a year.
Parents of home-schooled students are
also encouraged to allow their children to
participate in the extracurricular activities
offered by public schools. See the Home
Schooling listings for more information
and resources.
COLORADO K-12
STANDARDS AND TESTING
The Colorado Department of Education
has implemented rigorous standards and
developed tools to help identify and close
achievement gaps.
The departments SchoolView portal
(www.schoolview.org) is a good resource
for parents, policymakers, and the general
public, giving them visibility into how
well school districts and individual
schools are meeting statewide academic
standards.
Colorado requires annual student testing
to determine whether students are meeting
established knowledge levels expected
for their grade level. The Colorado
Student Assessment Program (CSAP)
administers this statewide testing to make
sure students are meeting grade-level stan-
dards in mathematics, science, reading,
and writing. The program provides a
series of snapshots of student achievement
in reading, writing, math and science as
the students move through the third
through the 10th grades.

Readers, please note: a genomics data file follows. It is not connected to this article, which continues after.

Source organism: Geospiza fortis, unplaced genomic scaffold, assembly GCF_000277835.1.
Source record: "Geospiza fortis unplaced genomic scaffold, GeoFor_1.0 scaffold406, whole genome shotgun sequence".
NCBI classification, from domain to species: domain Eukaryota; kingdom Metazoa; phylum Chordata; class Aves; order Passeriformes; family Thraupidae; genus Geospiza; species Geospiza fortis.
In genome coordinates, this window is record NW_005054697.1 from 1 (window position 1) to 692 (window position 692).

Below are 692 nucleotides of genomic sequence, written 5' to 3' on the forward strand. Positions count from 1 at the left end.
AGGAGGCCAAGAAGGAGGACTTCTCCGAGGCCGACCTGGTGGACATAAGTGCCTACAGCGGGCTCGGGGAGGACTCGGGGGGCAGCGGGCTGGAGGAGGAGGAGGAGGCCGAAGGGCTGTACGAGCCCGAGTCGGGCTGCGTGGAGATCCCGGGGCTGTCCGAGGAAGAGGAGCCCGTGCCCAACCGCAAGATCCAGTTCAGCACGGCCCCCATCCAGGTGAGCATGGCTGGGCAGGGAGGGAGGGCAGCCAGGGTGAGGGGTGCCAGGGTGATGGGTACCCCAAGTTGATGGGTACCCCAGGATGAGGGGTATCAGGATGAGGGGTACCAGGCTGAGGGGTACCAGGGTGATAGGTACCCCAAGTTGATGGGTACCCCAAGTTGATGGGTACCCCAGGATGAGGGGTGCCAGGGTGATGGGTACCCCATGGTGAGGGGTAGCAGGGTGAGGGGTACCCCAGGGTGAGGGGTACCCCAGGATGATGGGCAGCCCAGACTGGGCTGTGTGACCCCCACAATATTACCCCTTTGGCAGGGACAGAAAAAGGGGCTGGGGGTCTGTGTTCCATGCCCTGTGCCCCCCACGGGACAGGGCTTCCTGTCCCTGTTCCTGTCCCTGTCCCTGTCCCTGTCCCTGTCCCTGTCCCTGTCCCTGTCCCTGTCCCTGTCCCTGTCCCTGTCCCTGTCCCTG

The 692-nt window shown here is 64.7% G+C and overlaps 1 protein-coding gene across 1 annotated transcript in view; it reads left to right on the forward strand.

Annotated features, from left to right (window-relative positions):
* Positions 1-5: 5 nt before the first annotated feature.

The Colorado Department of Education
(CDE) reports CSAP results for the state
and for each local school district, and
schools must meet minimum CSAP stan-
dards to maintain accreditation. Refer to
the SchoolView Portal or to the CDE Web
site at www.cde.state.co.us for more
information on testing. See the Public
Schools for a listing of Denver area public
school districts.
COLLEGE PLACEMENT TESTS
AND GREAT RESULTS
Other testing includes such standard
college entrance exams as the American
College Test (ACT) and the Scholastic
Aptitude Test (SAT) and Colorado
students excel in both areas. The ACT is
the primary college entrance exam in
Colorado and is required for all eleventh-
grade students.
In 2009, Colorado students average
ACT score was 20.8 (the national average
was 21.1). Its important to note that part
of the disparity is related to Colorados
universal testing requirement. Colorado is
one of just three states that require all
students to take the ACT not just those